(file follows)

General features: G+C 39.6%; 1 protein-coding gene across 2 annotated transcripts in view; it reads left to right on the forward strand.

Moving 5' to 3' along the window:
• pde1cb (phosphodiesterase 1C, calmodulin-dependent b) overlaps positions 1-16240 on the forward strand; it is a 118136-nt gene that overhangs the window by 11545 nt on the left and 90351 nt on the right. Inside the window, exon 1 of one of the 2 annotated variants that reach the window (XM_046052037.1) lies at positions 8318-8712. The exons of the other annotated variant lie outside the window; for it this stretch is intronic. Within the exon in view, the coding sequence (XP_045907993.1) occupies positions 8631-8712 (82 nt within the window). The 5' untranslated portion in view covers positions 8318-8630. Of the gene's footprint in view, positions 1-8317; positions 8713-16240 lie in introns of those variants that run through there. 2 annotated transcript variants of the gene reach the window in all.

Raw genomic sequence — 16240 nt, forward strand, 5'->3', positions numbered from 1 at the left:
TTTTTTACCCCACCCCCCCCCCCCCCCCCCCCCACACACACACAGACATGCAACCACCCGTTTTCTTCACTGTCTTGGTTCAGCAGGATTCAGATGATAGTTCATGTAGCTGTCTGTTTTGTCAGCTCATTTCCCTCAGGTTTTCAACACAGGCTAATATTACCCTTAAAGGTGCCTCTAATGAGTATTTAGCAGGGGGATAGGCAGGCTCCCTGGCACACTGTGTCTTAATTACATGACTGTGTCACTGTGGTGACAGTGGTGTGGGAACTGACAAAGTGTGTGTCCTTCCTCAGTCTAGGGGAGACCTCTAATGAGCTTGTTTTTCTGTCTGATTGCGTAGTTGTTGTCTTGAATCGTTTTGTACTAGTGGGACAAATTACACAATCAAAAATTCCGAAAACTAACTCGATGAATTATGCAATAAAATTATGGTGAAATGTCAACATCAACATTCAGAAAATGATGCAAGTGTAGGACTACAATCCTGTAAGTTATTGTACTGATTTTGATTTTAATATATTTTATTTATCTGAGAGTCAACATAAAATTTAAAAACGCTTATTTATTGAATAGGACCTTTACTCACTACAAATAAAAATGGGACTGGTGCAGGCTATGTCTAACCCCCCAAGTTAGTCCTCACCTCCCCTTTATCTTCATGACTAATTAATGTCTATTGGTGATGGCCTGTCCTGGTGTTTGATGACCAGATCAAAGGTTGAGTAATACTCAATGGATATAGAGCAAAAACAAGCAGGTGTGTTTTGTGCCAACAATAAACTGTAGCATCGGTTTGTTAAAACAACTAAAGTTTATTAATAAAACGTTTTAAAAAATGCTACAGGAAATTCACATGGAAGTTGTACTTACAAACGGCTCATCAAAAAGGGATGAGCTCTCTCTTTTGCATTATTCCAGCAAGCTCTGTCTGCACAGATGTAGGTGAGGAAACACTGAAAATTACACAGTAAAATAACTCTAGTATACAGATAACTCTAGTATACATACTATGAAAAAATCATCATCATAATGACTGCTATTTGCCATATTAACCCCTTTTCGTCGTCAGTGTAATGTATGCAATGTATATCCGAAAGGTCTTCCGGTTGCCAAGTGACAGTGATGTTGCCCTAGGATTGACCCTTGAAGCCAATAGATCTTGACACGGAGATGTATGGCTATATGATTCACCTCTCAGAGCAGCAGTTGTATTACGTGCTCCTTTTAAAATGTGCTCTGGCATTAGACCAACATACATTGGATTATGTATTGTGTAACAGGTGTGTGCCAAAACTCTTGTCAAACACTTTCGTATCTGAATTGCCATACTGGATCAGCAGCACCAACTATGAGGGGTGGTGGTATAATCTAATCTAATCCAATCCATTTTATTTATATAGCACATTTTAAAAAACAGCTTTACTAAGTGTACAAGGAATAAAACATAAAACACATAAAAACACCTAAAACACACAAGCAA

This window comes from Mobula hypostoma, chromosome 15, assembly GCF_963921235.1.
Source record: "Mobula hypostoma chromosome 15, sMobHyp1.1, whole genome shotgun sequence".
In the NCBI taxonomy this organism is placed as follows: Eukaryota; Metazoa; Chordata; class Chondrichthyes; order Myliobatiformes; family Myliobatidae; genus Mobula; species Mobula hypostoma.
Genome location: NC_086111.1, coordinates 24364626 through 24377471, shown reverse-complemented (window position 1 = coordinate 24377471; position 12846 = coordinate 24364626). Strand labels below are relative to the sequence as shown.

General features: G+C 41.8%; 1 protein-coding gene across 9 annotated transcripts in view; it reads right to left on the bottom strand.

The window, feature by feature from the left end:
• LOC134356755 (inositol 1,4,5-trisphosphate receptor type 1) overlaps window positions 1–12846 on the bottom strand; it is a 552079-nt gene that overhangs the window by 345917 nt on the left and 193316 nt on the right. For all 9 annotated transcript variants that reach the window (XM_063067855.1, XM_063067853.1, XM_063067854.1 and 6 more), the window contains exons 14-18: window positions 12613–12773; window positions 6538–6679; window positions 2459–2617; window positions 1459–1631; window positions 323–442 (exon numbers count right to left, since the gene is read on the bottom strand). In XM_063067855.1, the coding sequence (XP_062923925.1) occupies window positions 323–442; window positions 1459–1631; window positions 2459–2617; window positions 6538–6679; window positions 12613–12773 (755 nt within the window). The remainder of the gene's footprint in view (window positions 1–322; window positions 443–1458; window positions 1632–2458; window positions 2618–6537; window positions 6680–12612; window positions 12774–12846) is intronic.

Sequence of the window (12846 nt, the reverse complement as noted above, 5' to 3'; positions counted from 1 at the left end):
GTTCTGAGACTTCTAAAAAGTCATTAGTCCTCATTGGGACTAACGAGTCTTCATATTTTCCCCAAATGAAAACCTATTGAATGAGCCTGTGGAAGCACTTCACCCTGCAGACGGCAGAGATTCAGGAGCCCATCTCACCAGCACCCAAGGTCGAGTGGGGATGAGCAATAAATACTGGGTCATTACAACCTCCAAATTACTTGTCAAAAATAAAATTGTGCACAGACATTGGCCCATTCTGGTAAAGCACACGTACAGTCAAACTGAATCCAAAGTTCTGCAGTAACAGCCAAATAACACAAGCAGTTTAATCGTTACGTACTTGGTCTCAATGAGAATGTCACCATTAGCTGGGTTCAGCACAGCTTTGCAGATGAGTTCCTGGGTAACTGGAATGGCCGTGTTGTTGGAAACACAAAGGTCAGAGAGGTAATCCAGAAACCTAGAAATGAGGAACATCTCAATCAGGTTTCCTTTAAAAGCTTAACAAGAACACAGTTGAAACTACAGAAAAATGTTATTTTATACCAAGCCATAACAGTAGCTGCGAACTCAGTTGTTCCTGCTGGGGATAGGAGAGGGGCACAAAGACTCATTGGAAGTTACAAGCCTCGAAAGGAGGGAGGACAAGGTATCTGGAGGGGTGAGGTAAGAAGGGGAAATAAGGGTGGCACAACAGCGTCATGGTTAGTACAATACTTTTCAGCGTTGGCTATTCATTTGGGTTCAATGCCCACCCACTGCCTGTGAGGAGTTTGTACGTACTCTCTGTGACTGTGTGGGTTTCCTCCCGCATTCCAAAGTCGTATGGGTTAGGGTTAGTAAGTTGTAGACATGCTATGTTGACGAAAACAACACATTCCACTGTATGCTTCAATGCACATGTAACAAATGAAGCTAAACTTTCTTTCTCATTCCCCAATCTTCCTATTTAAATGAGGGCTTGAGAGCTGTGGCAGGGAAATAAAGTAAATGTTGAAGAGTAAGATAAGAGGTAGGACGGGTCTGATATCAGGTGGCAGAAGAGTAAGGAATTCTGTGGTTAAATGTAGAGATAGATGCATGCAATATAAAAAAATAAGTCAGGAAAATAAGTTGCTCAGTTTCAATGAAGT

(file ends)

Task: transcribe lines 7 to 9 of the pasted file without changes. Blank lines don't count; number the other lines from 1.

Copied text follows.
Source record: "Mobula hypostoma chromosome 15, sMobHyp1.1, whole genome shotgun sequence".
In the NCBI taxonomy this organism is placed as follows: Eukaryota; Metazoa; Chordata; class Chondrichthyes; order Myliobatiformes; family Myliobatidae; genus Mobula; species Mobula hypostoma.
Genome location: NC_086111.1, coordinates 24364626 through 24377471, shown reverse-complemented (window position 1 = coordinate 24377471; position 12846 = coordinate 24364626). Strand labels below are relative to the sequence as shown.